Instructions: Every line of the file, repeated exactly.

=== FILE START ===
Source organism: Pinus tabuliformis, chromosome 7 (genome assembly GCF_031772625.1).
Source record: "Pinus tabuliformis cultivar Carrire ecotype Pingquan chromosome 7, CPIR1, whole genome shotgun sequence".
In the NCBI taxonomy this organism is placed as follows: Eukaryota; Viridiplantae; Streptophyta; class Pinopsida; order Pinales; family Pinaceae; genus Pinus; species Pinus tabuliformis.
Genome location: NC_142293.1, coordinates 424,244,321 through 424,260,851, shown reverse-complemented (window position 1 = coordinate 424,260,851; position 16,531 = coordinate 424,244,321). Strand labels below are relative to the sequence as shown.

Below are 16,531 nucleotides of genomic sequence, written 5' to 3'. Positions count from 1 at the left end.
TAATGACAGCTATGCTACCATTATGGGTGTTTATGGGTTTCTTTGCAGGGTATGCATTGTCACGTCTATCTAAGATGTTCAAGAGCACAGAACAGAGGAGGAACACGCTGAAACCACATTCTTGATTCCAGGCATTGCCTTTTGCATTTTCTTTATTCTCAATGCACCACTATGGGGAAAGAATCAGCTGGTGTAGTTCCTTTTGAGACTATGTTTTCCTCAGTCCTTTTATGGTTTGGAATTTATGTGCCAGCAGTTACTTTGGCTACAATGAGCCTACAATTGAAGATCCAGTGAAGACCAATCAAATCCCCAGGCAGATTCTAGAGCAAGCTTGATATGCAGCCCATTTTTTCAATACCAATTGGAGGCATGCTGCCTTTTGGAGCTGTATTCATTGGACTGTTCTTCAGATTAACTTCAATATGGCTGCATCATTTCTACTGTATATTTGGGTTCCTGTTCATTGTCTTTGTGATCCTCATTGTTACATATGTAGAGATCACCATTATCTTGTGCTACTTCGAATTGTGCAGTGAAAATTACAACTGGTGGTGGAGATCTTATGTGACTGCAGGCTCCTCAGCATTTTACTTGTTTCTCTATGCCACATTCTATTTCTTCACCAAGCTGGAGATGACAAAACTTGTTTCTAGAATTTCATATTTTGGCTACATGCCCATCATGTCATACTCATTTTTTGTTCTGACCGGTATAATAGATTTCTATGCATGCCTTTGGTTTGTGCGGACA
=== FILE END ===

Source organism: Pinus tabuliformis, chromosome 7 (genome assembly GCF_031772625.1).
Source record: "Pinus tabuliformis cultivar Carrire ecotype Pingquan chromosome 7, CPIR1, whole genome shotgun sequence".
In the NCBI taxonomy this organism is placed as follows: Eukaryota; Viridiplantae; Streptophyta; class Pinopsida; order Pinales; family Pinaceae; genus Pinus; species Pinus tabuliformis.
Genome location: NC_142293.1, coordinates 424,244,321 through 424,260,851, shown reverse-complemented (window position 1 = coordinate 424,260,851; position 16,531 = coordinate 424,244,321). Strand labels below are relative to the sequence as shown.

Below are 16,531 nucleotides of genomic sequence, written 5' to 3'. Positions count from 1 at the left end.
TAATGACAGCTATGCTACCATTATGGGTGTTTATGGGTTTCTTTGCAGGGTATGCATTGTCACGTCTATCTAAGATGTTCAAGAGCACAGAACAGAGGAGGAACACGCTGAAACCACATTCTTGATTCCAGGCATTGCCTTTTGCATTTTCTTTATTCTCAATGCACCACTATGGGGAAAGAATCAGCTGGTGTAGTTCCTTTTGAGACTATGTTTTCCTCAGTCCTTTTATGGTTTGGAATTTATGTGCCAGCAGTTACTTTGGCTACAATGAGCCTACAATTGAAGATCCAGTGAAGACCAATCAAATCCCCAGGCAGATTCTAGAGCAAGCTTGATATGCAGCCCATTTTTTCAATACCAATTGGAGGCATGCTGCCTTTTGGAGCTGTATTCATTGGACTGTTCTTCAGATTAACTTCAATATGGCTGCATCATTTCTACTGTATATTTGGGTTCCTGTTCATTGTCTTTGTGATCCTCATTGTTACATATGTAGAGATCACCATTATCTTGTGCTACTTCGAATTGTGCAGTGAAAATTACAACTGGTGGTGGAGATCTTATGTGACTGCAGGCTCCTCAGCATTTTACTTGTTTCTCTATGCCACATTCTATTTCTTCACCAAGCTGGAGATGACAAAACTTGTTTCTAGAATTTCATATTTTGGCTACATGCCCATCATGTCATACTCATTTTTTGTTCTGACCGGTATAATAGATTTCTATGCATGCCTTTGGTTTGTGCGGACA